Management Strategies for Transitioning to a Remote Work Culture

The Covid-19 pandemic has forced many companies to move significant proportions of their staff to remote working. 

For many managers and employees, the last few weeks has been the first time in their careers that they have worked from home, or had to manage remote employees. Given the difficulties that many have faced during this process, many have vowed that it will also be the last.

There are a few key reasons for that. I’ve helped many companies successfully transition to sustainable remote working environments, and they generally come to the process with a number of misconceptions. The biggest of these is that remote working is just like “normal” working, but done off-site. This is not the case. Remote working requires different tools, and different managerial approaches than standard environments. As such, these transitions require careful planning.

Crash Transitions

I realise that this last point might seem rather optimistic, given the situation that many companies find themselves in. Many companies have been forced to “crash transition” to remote working practices, and haven’t had time to put in place the tools, systems, and managerial structures required to manage this effectively. 

Though many of these same companies had planned to move to remote working at some point in the distant future, and although close to a quarter of the U.S. workforce already works from home, the pace of the current crisis has forced remote work transitions to be greatly accelerated.

Still, the companies that have been the most successful in transitioning to a remote work culture share a few key approaches, whether they are doing this during a pandemic or not. They have thought about how the crisis, and the move to remote work, can benefit their business – via influencer marketing, newsjacking, and an renewed focus on using video in SEO – rather than seeing the pandemic as merely a test of survival. 

They have also, more importantly, sought to build a sustainable remote work culture; instead of seeing remote work as a short-term response to a pandemic, they have taken the time to invest in the tools and processes that will make this sustainable in the long run.

In this article, we’ll look at three key elements in successfully transitioning to a remote work culture: technical tools, communication strategies, and adaptability.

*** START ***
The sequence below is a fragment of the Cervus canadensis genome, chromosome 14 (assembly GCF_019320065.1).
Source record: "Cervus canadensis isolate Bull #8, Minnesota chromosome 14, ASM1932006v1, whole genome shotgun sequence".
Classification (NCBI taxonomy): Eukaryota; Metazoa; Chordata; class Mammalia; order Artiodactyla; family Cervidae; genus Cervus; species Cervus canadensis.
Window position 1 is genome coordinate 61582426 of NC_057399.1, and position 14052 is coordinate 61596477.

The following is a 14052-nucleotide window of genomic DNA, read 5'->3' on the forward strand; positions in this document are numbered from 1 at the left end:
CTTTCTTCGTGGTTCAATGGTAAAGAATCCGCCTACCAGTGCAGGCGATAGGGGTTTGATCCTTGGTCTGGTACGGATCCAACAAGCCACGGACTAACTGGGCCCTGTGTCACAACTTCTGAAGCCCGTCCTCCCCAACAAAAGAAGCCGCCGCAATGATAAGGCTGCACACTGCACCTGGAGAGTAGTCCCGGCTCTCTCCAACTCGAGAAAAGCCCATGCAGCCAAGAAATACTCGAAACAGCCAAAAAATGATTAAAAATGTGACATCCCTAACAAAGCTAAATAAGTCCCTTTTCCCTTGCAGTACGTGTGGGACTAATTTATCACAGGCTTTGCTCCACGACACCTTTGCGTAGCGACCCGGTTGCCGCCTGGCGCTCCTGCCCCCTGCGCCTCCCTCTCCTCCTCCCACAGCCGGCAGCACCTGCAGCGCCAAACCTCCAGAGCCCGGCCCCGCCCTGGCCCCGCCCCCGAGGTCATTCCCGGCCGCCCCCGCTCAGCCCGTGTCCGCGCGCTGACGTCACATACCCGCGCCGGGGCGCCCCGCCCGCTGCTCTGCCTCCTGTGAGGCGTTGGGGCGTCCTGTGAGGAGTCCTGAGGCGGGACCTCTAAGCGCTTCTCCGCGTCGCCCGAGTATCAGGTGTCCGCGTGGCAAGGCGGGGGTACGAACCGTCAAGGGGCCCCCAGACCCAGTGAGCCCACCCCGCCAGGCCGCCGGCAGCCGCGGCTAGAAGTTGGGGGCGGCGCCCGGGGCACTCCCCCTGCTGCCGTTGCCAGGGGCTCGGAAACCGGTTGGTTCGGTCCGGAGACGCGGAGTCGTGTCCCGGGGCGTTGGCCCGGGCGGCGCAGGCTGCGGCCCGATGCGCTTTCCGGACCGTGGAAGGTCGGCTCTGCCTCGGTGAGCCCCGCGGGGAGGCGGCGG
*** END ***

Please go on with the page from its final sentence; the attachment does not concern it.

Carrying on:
Tools and Systems


First, let’s return to my point above. There is a common misconception about remote work: that it is identical to normal “work”, just done “remotely”. In reality, the managerial approaches required to successfully run a remote work team are fundamentally different from “traditional” environments. All of these rest, in turn, on companies investing in technical tools that will allow their staff to work effectively off-site.

You should also ensure that you don’t confuse “remote workers” with freelancers. As inbound marketing expert Kevin Payne points out in a recent article, “many businesses misclassify remote workers as freelancers because they assume they’re the same.” The consequences of not understanding this crucial difference can be severe, as seen in the Dynamex Operations West Inc vs. Superior Court case.

There are three key tools that companies must have in place before any transition to remote work:

  1. The first, and most obvious, is a sufficiently adaptable workplace collaboration and communication system, which we will return to shortly. 
  2. The second, less obvious, are tools for managing finances and payments. These are often forgotten about in rushed transitions to remote work, where it is expected that managers will take control of all financial processes “for the time being”. This is a bad approach, because it limits the autonomy of your remote workers, and also tends to burden high-level managers with total fiscal control and responsibility.